Fortune | November 2, 2016

“Talent is equally distributed, but opportunity is not.”

I first learned what this saying meant in 1987, when I served as a Big Brother in New York City. I was matched with a young Dominican boy named David, and for three years I spent every Saturday with him. He was bright, and sweet, and dreamed of one day being an artist. But David’s opportunities in life had been defined by his environment: his teachers did not know his name, his mother worked nonstop to support him and his brothers, and the housing project he called home was the most heavily photographed crime scene in New York City. Losing the ZIP-code lottery before he was born had limited the paths available to him to realize his potential.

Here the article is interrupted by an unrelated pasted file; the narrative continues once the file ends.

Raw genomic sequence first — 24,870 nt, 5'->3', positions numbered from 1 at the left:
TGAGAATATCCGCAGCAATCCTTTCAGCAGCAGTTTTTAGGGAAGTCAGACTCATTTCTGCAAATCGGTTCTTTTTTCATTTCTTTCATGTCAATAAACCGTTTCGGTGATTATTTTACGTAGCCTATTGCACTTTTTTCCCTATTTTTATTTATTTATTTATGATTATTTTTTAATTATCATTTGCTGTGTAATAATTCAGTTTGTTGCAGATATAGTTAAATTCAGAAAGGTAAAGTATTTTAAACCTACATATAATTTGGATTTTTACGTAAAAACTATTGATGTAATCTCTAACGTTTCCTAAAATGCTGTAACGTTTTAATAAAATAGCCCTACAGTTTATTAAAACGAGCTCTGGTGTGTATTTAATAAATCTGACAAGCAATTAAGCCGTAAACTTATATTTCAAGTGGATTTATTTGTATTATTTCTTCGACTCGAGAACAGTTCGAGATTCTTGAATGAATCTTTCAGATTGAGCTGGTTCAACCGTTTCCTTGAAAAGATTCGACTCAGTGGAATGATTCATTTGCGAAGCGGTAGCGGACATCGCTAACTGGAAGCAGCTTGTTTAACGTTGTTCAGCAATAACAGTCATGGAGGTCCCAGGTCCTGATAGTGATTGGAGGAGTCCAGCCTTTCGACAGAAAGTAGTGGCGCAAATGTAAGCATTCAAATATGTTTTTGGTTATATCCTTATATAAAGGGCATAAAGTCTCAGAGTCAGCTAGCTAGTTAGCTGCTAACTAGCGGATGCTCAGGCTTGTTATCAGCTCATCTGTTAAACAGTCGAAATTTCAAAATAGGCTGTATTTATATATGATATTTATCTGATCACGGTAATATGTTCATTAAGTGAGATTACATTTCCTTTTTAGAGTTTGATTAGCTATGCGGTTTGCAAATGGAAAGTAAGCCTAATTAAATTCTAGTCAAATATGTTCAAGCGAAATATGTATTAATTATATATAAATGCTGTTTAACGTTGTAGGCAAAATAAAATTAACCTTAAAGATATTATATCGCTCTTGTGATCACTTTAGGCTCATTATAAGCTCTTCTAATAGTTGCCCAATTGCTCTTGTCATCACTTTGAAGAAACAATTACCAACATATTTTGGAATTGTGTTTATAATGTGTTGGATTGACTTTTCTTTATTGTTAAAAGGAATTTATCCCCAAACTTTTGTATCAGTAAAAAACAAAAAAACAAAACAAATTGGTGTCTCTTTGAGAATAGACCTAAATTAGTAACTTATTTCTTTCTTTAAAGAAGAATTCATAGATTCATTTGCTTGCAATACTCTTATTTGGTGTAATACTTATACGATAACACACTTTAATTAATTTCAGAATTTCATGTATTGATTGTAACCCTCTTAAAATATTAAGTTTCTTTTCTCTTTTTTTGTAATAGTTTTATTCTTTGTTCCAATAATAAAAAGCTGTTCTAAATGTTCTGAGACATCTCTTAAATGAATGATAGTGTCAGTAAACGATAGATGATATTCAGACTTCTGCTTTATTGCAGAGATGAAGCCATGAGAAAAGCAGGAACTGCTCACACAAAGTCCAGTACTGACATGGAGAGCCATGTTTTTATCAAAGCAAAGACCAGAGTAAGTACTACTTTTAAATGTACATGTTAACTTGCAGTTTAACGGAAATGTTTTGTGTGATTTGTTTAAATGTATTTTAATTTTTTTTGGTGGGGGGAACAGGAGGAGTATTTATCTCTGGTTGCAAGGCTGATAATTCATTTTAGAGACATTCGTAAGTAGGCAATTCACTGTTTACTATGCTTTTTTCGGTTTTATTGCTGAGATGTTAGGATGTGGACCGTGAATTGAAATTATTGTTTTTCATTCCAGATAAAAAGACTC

As this WorkingNation piece shows, stories like David’s and Chris’ are too common in America. We have six million young adults—one in seven young adults in this country—who are out of school and out of work with no more than a high school diploma. Paradoxically, over the next decade 12 million jobs will go unfilled due to a lack of skilled talent in our workforce. This is a two-dimensional market failure: employers’ demand for skills is not being met by traditional education and training systems, plus a massive supply of underutilized human capital with few bridges that connect the two. This mismatch forms the Opportunity Divide, which threatens both our nation’s economic competitiveness and the foundation of our civil society.

Read the full article in Fortune.